There are two basic phases of SPP, which get progressively more specialized to the sport: SPP phase 1 (SPP1) and SPP phase 2 (SPP2). Let’s stick with the example of the hockey player that needs to improve his explosive power.
In the GPP phase you had him build his deadlift, a basic move that doesn’t look much like anything a hockey player does while wearing skates. Now, in SPP1 you’ll have him perform a single-leg squat, which more closely mimics the movement pattern a hockey player must do while on the ice. A single-leg squat isn’t exactly the same, but it’s merging in that direction. This is SPP1.
From an energy systems standpoint, you could have the hockey player perform sprints on a track, or up a hill, with rest periods that are relatively short. An example would be: 10 rounds of 10-second sprints with 60 seconds rest between each. This will start to build the ATP-PC system power needed for ice hockey, progressing from the basic low-intensity cardio in the GPP phase (e.g., swimming, cycling, hiking, etc.).
When to emphasize the SPP1 phase: In the second half of the off-season.
Now we’re on to the last phase, SPP2, which is intended to mimic the movements and energy systems’ demands of the sport as closely as possible. So instead of focusing primarily on the single-leg squat, you’ll have the hockey player perform drills on the ice while wearing a weighted vest. Indeed, the movement patterns and energy systems are trained in sync with the specific demands of the sport.
When to emphasize the SPP1 phase: In the last quarter of the off-season.
GPP, SPP1 and SPP2 Constantly Overlap
I want to iterate that the above is a gross simplification of three seemingly separate phases of strength preparation. I did it that way for clarity. In reality, GPP and SPP “always form an interconnected unit” as stated in Supertraining. In other words, your athlete can train the deadlift, single-leg squat, and skating drills wearing a weighted vest in the same phase. The difference, however, is the time and energy you devote to any of those three.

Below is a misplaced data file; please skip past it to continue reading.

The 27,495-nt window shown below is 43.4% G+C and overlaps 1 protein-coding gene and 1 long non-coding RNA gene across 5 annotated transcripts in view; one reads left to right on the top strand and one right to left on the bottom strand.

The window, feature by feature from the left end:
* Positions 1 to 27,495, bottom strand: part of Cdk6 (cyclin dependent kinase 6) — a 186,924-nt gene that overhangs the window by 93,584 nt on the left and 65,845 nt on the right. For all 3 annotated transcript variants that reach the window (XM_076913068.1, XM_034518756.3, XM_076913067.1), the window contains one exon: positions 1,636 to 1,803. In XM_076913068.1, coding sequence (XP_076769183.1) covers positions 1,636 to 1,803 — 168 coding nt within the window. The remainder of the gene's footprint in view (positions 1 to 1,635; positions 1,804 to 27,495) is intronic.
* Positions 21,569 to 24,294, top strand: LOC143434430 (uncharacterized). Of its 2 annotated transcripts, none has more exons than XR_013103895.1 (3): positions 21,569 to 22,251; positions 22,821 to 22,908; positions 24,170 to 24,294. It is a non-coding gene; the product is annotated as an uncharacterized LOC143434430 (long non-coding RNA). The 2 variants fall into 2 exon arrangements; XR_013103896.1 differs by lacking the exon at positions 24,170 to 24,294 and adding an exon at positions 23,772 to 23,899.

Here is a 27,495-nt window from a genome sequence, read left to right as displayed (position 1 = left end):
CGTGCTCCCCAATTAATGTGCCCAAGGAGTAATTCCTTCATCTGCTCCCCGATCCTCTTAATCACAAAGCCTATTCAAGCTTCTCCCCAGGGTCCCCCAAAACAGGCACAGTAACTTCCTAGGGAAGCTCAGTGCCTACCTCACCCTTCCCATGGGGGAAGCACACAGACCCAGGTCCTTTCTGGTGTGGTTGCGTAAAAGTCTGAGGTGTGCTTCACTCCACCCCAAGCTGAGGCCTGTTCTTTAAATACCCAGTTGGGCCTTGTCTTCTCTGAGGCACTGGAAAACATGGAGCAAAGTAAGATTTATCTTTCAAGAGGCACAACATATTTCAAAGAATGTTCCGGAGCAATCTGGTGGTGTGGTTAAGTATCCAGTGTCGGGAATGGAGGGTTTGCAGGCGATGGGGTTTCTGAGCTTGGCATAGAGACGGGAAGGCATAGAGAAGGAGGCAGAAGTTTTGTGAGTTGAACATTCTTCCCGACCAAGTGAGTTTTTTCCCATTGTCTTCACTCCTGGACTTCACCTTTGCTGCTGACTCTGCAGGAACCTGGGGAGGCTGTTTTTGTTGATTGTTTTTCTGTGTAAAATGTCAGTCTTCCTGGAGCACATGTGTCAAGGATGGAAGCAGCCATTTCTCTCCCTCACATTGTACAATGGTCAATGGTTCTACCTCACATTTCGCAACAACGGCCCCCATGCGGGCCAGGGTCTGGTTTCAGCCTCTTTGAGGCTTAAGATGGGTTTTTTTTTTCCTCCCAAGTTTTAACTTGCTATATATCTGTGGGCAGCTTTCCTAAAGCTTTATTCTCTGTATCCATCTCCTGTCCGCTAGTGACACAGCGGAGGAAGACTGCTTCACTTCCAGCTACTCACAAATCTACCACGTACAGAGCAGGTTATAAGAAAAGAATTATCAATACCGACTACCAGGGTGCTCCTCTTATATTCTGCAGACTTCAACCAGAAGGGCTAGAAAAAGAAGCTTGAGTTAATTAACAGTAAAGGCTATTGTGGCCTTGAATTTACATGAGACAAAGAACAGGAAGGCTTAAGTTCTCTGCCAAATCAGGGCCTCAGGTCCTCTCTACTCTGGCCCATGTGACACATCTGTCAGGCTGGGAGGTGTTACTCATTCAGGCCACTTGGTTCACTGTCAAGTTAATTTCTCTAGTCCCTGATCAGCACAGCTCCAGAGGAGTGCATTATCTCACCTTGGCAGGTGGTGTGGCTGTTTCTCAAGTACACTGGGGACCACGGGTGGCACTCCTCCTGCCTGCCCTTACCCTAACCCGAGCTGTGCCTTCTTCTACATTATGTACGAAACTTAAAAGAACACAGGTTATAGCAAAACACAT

During the “GPP” phase, a greater emphasis is put on increasing strength for the deadlift. In the “SPP1” phase, you decrease the volume and intensity of the deadlift to build the single-leg squat. And in the “SPP2” phase, the volume of deadlift and single-leg squat work decreases so you can increase the intensity of skating with a weighted vest. In other words, there’s generally not a GPP or SPP1 or SPP2 phase as much as there’s an emphasis on one of the three, as I’ve depicted below.

Also, very specific drills can be performed in the early stages of GPP to rehabilitate an injury or imbalance that occurred during the season. This is one of the best times to perform the corrective exercises in my Powerful Mobility ebook that’s on Amazon.

Speaking of corrective exercise, if you’re a trainer, coach or therapist that wants to enhance your skillset and income stream by becoming a Corrective Exercise Specialist, check out my 10-week course at this link.
Stay Focused,
Doc Waterbury